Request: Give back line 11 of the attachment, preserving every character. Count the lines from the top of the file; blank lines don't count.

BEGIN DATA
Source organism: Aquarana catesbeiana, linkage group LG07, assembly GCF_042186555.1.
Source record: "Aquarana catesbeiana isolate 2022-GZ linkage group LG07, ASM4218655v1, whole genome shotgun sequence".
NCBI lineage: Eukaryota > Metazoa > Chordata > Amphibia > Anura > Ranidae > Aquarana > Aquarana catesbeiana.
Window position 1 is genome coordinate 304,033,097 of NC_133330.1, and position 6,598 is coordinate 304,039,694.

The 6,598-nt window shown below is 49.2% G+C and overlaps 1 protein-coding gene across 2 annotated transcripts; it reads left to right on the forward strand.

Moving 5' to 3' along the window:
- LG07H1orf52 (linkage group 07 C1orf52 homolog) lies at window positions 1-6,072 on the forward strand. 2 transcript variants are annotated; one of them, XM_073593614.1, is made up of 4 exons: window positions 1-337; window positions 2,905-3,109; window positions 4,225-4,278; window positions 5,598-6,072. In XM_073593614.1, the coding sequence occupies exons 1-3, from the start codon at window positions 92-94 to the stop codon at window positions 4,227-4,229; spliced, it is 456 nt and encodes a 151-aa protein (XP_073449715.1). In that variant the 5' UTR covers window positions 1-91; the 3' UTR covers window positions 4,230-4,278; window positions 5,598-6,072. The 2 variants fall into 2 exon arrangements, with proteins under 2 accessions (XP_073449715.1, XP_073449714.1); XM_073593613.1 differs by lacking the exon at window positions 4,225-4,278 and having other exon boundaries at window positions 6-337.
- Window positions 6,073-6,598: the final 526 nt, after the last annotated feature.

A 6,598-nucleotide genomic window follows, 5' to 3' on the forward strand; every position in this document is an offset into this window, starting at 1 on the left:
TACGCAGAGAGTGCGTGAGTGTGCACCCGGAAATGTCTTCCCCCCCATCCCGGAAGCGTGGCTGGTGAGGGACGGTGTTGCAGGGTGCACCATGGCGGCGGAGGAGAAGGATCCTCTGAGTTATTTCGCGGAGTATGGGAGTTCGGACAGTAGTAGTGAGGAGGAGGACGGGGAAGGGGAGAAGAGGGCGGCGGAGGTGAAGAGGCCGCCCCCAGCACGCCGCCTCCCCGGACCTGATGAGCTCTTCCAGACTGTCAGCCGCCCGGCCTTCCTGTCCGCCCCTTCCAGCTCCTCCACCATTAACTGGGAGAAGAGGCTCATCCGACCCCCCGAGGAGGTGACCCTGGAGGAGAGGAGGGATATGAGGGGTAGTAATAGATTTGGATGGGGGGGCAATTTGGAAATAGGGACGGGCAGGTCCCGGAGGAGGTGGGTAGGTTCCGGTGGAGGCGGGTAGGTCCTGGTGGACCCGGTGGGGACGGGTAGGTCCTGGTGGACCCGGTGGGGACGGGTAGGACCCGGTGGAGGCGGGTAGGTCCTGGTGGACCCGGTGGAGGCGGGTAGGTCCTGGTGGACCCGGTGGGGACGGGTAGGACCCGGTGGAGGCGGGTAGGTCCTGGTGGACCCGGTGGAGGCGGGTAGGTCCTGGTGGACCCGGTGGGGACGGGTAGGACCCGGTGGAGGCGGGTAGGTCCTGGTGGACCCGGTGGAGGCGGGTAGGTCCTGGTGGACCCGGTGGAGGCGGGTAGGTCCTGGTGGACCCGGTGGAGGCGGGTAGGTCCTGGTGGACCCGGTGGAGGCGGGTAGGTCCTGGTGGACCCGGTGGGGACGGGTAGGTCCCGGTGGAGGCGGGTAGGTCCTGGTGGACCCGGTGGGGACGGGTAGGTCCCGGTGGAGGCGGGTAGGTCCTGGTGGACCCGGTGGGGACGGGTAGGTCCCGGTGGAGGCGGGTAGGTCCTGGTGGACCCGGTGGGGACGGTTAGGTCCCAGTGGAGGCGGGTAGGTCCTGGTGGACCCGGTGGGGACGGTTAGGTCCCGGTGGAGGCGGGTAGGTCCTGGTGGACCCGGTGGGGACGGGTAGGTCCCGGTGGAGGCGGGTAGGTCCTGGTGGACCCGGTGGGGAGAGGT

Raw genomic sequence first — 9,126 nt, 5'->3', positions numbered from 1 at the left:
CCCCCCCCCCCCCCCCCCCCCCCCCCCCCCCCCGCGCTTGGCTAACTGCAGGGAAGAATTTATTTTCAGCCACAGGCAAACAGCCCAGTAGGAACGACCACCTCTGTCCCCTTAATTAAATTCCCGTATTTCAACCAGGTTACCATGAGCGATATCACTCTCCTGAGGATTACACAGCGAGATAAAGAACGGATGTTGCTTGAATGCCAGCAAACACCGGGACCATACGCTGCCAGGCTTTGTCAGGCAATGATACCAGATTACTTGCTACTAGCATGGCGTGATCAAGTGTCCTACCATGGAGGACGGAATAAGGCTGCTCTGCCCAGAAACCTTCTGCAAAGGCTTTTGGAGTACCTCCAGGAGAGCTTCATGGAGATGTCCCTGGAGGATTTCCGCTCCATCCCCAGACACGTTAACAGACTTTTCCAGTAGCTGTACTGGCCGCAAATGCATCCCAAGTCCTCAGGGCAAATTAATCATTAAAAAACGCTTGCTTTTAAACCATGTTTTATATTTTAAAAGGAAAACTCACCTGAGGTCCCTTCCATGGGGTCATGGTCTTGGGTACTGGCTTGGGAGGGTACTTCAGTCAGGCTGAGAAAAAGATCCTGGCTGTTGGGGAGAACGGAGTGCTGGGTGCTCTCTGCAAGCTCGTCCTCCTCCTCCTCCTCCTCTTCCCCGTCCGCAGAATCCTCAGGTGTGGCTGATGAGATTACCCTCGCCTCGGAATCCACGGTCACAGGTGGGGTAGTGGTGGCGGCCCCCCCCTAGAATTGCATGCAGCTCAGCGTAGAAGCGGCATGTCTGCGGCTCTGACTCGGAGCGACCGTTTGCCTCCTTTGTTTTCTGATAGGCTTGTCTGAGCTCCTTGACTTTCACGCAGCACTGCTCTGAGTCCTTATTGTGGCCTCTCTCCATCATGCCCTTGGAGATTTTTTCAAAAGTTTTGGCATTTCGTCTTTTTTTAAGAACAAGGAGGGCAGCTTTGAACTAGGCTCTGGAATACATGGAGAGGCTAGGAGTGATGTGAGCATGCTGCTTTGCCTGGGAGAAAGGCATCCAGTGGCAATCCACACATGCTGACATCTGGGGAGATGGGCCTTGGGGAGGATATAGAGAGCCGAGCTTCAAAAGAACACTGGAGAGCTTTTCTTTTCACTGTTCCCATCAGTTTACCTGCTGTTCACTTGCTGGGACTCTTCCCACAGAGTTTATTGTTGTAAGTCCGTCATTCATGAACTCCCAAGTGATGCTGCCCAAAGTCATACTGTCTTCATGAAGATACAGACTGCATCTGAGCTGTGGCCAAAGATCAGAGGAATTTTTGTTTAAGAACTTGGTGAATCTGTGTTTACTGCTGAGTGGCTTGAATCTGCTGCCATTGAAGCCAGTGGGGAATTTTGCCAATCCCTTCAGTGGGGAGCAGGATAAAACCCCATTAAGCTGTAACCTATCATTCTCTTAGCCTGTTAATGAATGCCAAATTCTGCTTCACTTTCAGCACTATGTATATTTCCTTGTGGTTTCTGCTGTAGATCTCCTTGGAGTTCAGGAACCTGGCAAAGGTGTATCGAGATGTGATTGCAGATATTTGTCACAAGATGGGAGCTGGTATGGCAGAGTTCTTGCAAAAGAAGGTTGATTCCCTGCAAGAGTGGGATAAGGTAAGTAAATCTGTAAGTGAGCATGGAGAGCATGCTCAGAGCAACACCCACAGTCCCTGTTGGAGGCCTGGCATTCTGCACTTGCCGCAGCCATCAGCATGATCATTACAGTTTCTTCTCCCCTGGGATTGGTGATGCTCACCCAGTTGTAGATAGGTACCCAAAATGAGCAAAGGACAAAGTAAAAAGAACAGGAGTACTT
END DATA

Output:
Raw genomic sequence first — 9,126 nt, 5'->3', positions numbered from 1 at the left: